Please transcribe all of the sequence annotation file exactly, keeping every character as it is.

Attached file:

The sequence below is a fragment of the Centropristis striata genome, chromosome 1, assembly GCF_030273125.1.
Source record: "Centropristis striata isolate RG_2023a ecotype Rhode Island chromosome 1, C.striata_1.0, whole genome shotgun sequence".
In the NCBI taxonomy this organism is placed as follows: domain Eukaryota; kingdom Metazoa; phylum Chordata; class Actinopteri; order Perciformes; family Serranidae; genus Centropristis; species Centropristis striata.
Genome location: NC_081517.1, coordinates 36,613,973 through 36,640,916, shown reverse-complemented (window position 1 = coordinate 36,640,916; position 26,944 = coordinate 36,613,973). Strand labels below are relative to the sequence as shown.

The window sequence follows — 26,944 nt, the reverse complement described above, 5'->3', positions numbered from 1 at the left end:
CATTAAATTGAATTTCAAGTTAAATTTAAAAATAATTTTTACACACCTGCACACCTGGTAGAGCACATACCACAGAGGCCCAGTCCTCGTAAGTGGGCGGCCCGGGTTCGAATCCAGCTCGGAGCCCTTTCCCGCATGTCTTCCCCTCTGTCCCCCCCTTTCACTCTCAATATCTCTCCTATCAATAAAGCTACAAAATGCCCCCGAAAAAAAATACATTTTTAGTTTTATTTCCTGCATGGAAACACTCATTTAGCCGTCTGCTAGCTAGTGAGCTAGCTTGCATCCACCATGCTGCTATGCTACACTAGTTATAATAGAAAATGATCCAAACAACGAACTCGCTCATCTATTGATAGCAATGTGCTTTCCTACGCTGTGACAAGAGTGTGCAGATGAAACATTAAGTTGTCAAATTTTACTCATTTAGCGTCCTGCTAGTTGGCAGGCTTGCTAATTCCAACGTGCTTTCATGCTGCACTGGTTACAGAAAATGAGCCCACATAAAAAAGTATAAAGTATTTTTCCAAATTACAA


The sequence below is a fragment of the Centropristis striata genome, chromosome 1, assembly GCF_030273125.1.
Source record: "Centropristis striata isolate RG_2023a ecotype Rhode Island chromosome 1, C.striata_1.0, whole genome shotgun sequence".
In the NCBI taxonomy this organism is placed as follows: domain Eukaryota; kingdom Metazoa; phylum Chordata; class Actinopteri; order Perciformes; family Serranidae; genus Centropristis; species Centropristis striata.
Genome location: NC_081517.1, coordinates 36,613,973 through 36,640,916, shown reverse-complemented (window position 1 = coordinate 36,640,916; position 26,944 = coordinate 36,613,973). Strand labels below are relative to the sequence as shown.

The window sequence follows — 26,944 nt, the reverse complement described above, 5'->3', positions numbered from 1 at the left end:
CATTAAATTGAATTTCAAGTTAAATTTAAAAATAATTTTTACACACCTGCACACCTGGTAGAGCACATACCACAGAGGCCCAGTCCTCGTAAGTGGGCGGCCCGGGTTCGAATCCAGCTCGGAGCCCTTTCCCGCATGTCTTCCCCTCTGTCCCCCCCTTTCACTCTCAATATCTCTCCTATCAATAAAGCTACAAAATGCCCCCGAAAAAAAATACATTTTTAGTTTTATTTCCTGCATGGAAACACTCATTTAGCCGTCTGCTAGCTAGTGAGCTAGCTTGCATCCACCATGCTGCTATGCTACACTAGTTATAATAGAAAATGATCCAAACAACGAACTCGCTCATCTATTGATAGCAATGTGCTTTCCTACGCTGTGACAAGAGTGTGCAGATGAAACATTAAGTTGTCAAATTTTACTCATTTAGCGTCCTGCTAGTTGGCAGGCTTGCTAATTCCAACGTGCTTTCATGCTGCACTGGTTACAGAAAATGAGCCCACATAAAAAAGTATAAAGTATTTTTCCAAATTACAA